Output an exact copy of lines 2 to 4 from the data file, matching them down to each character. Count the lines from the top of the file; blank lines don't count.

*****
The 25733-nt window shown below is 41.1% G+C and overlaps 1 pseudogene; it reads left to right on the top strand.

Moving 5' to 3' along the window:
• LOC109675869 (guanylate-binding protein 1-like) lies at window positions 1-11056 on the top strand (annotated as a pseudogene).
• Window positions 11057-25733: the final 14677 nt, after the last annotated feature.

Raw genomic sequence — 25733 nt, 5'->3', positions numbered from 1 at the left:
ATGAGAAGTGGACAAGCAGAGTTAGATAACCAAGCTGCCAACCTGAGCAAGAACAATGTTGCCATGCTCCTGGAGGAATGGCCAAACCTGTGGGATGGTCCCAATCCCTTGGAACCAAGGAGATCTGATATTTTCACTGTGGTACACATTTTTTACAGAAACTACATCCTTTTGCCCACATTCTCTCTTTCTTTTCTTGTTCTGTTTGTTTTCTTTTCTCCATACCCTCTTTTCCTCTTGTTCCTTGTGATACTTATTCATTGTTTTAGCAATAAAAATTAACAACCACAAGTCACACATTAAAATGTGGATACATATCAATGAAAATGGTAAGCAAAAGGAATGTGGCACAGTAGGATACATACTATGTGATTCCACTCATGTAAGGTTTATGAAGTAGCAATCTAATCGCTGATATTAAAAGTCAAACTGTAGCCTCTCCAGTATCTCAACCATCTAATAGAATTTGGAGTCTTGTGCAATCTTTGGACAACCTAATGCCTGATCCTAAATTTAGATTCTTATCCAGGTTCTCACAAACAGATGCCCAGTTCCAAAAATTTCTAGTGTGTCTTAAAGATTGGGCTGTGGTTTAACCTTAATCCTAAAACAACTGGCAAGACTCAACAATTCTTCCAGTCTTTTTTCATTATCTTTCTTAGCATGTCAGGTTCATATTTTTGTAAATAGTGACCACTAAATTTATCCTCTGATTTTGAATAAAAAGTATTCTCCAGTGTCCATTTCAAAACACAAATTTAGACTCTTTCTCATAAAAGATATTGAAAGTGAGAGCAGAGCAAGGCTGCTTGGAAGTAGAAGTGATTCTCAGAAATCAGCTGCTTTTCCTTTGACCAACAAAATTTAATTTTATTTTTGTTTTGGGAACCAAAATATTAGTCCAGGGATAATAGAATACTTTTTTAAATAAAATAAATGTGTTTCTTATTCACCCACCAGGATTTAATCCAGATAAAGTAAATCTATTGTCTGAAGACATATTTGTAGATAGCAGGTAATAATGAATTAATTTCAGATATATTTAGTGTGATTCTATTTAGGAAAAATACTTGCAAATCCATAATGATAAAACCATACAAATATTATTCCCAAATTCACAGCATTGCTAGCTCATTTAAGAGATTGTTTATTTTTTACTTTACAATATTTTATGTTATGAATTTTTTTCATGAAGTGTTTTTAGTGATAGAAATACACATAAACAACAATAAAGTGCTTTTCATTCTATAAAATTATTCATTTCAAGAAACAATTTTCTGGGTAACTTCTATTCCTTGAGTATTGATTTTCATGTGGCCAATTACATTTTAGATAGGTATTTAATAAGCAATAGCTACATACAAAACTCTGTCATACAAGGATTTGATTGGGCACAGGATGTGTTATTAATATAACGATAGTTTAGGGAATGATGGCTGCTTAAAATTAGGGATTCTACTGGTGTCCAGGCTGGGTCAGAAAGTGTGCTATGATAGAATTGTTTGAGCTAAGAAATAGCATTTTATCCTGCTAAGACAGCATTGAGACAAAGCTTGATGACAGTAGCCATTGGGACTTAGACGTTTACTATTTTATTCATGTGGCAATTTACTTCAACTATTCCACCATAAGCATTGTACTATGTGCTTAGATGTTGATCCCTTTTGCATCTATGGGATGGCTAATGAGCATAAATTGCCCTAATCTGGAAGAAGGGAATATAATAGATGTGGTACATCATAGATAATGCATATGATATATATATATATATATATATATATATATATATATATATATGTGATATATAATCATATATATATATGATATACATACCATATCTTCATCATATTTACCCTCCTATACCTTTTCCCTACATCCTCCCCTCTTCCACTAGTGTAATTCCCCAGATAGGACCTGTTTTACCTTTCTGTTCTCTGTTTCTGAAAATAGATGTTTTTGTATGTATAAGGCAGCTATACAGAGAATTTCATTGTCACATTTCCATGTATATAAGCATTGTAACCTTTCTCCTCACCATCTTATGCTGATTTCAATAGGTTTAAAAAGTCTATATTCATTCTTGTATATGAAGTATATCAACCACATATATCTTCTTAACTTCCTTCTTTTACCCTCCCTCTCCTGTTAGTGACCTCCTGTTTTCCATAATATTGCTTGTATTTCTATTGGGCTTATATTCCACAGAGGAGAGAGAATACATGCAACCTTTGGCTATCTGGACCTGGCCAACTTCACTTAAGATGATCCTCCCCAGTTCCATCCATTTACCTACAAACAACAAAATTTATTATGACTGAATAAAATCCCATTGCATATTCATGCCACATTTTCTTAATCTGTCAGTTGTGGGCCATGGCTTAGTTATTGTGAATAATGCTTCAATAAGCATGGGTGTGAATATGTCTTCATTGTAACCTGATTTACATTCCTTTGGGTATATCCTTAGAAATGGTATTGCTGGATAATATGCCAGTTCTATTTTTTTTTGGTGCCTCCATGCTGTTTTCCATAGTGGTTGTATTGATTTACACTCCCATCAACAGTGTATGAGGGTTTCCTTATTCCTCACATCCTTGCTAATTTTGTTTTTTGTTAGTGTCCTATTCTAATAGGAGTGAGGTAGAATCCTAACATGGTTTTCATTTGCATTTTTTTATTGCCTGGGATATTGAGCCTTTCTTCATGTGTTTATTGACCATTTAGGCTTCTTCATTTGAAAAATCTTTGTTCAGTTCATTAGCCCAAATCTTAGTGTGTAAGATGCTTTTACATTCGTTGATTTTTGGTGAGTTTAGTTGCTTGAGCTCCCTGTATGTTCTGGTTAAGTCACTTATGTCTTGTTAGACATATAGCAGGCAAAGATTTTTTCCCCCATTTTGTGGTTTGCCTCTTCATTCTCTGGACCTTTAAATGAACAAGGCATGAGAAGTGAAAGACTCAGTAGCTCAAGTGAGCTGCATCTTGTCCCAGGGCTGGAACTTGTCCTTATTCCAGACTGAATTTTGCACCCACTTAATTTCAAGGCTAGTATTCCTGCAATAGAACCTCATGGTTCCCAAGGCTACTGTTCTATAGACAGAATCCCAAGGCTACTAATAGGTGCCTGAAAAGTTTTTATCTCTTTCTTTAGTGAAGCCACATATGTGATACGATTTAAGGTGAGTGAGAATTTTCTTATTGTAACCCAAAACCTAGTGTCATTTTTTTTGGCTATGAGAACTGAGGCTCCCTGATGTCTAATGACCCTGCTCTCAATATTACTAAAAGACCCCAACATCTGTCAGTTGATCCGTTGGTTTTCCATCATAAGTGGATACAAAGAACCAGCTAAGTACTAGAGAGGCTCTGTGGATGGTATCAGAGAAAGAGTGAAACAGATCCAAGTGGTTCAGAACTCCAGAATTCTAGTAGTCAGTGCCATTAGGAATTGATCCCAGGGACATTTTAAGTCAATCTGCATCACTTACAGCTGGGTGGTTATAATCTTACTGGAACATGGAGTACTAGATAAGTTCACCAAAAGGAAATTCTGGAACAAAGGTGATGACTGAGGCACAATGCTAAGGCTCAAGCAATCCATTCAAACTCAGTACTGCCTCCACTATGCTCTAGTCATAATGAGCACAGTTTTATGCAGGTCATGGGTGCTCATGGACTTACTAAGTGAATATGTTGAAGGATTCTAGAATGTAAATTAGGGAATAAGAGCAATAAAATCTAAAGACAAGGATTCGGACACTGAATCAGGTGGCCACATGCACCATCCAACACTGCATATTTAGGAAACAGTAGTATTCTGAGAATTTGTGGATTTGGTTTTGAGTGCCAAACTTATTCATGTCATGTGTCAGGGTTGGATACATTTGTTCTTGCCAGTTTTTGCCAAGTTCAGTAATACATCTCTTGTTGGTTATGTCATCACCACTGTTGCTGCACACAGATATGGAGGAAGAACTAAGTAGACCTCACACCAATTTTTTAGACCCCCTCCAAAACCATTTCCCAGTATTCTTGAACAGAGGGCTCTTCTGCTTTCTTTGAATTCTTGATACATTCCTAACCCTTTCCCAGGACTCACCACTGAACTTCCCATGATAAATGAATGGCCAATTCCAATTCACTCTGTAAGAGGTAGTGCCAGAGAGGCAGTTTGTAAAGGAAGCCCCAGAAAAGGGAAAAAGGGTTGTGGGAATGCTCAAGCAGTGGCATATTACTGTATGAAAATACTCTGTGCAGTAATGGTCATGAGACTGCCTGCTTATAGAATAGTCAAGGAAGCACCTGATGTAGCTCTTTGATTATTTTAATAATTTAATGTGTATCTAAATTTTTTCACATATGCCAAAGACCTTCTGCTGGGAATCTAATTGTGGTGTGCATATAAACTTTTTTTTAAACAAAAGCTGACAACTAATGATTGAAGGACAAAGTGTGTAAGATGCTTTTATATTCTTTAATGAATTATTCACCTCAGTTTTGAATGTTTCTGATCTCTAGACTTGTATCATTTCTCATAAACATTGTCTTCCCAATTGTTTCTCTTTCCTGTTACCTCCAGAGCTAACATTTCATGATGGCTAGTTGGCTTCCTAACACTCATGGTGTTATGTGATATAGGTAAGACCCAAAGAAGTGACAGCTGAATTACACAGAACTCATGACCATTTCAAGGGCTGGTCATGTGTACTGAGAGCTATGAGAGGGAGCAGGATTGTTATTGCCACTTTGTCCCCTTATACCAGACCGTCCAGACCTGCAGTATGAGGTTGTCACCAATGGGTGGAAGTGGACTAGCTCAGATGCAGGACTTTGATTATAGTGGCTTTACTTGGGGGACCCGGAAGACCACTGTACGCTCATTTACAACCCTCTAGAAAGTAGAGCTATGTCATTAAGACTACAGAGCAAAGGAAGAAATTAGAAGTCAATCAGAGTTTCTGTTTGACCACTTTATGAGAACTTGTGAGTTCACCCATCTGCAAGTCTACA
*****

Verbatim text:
Moving 5' to 3' along the window:
• LOC109675869 (guanylate-binding protein 1-like) lies at window positions 1-11056 on the top strand (annotated as a pseudogene).
• Window positions 11057-25733: the final 14677 nt, after the last annotated feature.